The Way We Win Matters

The classic sci fi novel “Ender’s Game” by Orson Scott Card was adapted on to the big screen in November 2013. The story tells of a brilliant boy, Ender, who trained to battle in a world threatened by a formidable alien race. In the final battle sequence, Ender skillfully devises the perfect strategy, carrying it out ruthlessly to achieve victory against his enemy, effectively wiping out the entirety of the opposing army. Just as the audience exhales from his display of incredible wit and meticulous execution, the chilling plot twist dawns: what Ender assumed to be the final simulation exam was indeed a real, flesh and blood battle. Ender had inadvertently committed genocide.

Enraged by having been manipulated into killing, Ender glowers at his commander, the emotion in his voice drenched with the incomprehensible weight of his new realization, he says,

the way we win matters.

Battle wounds inflict both the victim and the victor. When I look around the landscape of Christian activity, I see stripes of betrayal, festering cynicism, crippling disappointment, and visible strains of fatigue. Whether they are earnest, conservative Christians losing their grip on cultural advantages, or liberal Christians frustrated by the slow pace of progress, the war raging is showing its wear. We even use language like “culture wars”, or “spiritual battle”, and “fight against (insert cause)”. All along the spectrum, followers of Jesus are bearing the heavy cost of their own, hard-fought, battles.

It is the core of believers, to take up our convictions and season the world like salt; to shine like a light on the hill. Without a passion for our causes, our faith lies dormant, irrelevant to our circles of influence. Without the tenacity of a warrior, we cannot prevail in waging war against the global injustices present in our generation. Let there be no doubt, we are embroiled in a fierce battle.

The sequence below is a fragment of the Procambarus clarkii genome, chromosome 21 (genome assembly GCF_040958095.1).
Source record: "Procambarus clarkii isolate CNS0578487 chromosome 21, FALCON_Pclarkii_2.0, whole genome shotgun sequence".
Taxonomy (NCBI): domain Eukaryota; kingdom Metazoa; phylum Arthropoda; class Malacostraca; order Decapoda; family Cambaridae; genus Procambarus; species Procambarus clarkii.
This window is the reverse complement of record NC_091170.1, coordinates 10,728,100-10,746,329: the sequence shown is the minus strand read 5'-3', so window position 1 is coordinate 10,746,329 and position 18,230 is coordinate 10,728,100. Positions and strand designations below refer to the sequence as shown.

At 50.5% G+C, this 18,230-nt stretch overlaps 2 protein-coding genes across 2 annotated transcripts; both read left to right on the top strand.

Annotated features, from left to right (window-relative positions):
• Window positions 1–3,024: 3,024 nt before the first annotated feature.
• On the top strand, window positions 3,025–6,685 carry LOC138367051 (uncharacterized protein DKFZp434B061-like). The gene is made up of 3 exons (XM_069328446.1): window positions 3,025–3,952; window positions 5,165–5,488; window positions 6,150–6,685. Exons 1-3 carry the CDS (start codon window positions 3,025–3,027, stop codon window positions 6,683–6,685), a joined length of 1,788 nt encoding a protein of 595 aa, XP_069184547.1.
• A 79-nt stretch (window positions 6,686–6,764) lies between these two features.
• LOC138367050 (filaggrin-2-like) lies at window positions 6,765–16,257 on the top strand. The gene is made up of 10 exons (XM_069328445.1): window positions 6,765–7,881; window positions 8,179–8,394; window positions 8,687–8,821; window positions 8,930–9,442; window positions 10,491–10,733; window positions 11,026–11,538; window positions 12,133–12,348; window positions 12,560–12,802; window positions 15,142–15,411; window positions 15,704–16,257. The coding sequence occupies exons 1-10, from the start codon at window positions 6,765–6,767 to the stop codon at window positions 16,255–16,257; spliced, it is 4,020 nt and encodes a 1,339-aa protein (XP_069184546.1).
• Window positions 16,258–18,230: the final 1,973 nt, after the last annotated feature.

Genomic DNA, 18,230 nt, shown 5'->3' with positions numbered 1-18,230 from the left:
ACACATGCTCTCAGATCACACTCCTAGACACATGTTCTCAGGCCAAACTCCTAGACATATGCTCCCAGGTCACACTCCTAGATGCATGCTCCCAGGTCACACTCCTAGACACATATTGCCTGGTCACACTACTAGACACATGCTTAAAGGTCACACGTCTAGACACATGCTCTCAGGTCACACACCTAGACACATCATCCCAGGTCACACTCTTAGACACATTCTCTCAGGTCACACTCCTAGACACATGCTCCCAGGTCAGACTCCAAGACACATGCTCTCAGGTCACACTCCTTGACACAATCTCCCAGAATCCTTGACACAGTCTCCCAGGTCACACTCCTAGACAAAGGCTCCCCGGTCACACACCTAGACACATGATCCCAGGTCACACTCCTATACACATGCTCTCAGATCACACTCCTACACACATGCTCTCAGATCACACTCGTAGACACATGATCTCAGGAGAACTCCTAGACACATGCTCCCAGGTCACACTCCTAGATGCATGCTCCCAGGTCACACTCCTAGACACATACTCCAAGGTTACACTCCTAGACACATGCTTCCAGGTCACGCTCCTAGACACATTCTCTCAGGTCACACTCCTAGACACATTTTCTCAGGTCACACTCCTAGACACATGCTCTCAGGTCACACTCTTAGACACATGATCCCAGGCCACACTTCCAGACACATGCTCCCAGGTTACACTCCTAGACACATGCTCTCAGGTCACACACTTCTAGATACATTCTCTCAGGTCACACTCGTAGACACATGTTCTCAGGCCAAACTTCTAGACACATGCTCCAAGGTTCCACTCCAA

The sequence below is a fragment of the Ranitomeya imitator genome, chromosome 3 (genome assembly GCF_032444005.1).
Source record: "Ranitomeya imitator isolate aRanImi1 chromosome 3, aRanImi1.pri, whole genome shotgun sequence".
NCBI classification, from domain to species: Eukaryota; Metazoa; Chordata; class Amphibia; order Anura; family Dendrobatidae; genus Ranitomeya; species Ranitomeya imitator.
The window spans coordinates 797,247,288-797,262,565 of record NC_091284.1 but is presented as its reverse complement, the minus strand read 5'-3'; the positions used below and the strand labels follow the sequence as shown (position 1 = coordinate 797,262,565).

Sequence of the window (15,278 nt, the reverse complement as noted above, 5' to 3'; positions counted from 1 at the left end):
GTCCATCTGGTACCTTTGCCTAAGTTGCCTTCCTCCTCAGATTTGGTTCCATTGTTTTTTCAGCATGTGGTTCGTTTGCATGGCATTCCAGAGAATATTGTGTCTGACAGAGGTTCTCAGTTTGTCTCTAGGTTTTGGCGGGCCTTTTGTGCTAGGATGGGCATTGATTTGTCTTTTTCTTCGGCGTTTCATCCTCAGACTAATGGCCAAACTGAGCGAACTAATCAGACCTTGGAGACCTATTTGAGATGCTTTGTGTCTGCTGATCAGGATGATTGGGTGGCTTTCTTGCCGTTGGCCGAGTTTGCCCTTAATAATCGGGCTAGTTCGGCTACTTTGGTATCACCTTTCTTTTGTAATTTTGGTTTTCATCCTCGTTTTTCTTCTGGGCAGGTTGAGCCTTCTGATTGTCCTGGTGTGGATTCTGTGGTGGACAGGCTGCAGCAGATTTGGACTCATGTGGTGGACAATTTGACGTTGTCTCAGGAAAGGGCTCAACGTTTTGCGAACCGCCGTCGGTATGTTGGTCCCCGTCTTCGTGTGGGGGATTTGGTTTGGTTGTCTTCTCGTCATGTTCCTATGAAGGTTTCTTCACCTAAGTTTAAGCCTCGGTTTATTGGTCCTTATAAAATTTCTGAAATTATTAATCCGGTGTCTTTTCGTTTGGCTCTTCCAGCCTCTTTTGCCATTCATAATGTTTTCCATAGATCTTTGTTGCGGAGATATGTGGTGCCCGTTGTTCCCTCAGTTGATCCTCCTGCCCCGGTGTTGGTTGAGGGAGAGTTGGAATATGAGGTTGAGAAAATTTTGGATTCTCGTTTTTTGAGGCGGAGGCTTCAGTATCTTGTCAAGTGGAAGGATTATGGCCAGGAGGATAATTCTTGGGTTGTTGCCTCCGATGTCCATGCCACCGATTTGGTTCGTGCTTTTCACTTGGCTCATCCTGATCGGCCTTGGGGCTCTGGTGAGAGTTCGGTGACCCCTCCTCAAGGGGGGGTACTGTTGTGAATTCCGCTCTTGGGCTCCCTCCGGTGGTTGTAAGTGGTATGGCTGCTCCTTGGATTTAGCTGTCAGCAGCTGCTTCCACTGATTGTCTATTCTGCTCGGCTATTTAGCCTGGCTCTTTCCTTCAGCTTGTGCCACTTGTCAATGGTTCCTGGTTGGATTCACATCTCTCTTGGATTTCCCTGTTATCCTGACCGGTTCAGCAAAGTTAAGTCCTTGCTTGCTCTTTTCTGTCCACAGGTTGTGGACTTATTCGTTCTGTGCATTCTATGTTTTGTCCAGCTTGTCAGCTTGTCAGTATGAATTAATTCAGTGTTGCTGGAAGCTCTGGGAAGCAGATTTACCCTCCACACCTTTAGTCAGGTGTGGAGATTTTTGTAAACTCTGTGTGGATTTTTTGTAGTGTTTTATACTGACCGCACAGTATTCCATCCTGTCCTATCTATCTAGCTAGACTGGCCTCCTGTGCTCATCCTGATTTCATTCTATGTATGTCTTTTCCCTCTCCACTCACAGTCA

And yet, the moment we begin fighting in ways more like the Roman Empire, than the One who submitted himself to death on a cross, we have already lost the war. When we begin to adopt the mentality of us vs. them, or attempt to lord power over instead of subverting from below, we relinquish our distinctive ability to critique the culture in which we live. We can dress our battle cry in fancy spiritual lingo, but unless our movement to fight is to give away power rather than gain, we aren’t fighting in the way of Jesus. Unless our battle wounds are cruciform; intentionally bearing the pain of others out of love, rather than from retaliation fire of a fight we start, we aren’t winning in a way that matters.

Ender’s Game, the movie, did poorly in the box office. There are many speculations to why it didn’t gain traction, but one reason is its counter-cultural narrative to the reigning glorification of violence in Hollywood. The Oscars, the most prestigious awards in the film industry, has granted many accolades throughout the years to movies portraying redemptive violence. An Oscar win is indeed the pinnacle of one’s acting career. Yet in 1973, the recipient of the Best Actor award, Marlon Brando, asked the actress Sacheen Littlefeather to publicly refuse the award on the grounds for the injustice perpetrated towards Native Americans by the film industry. Read the remarkable story of an example in which persons in positions of power and powerlessness worked together to create room for more justice.

There is no room for complacency and passive non-engagement with the rampant injustices from modern day slavery to environmental degradation. But we must fight for justice in the way of Jesus. This means scrutinizing our methods in community development, unpacking the nuances in dialogue for reconciliation, and being wary of sensational language which dehumanizes the ones we hope to persuade. The ends do not justify the means. Let our urgency and passion drive us to critique the how of what we do. Like Ender, let’s not be tricked by the lies of the empire, only to find out at the end, we have inadvertently committed injustice in the name of justice.

We must fight, but the way we win matters.

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One thought on “The Way We Win Matters

  1. Well said, Cindy. In the words of H. Nouwen, there is power in powerlessness. This is a challenge for every Christian; to practice a life of “cruciform.” In the work of justice I am involved in, I try to present acts of compassion and works of mercy without delving into the limelight or inviting public attention and the blessings of the media. Your reflection just reminded me that I need to fight the fight in the power of the Spirit and through the ways of the cross. Thank you, Cindy.

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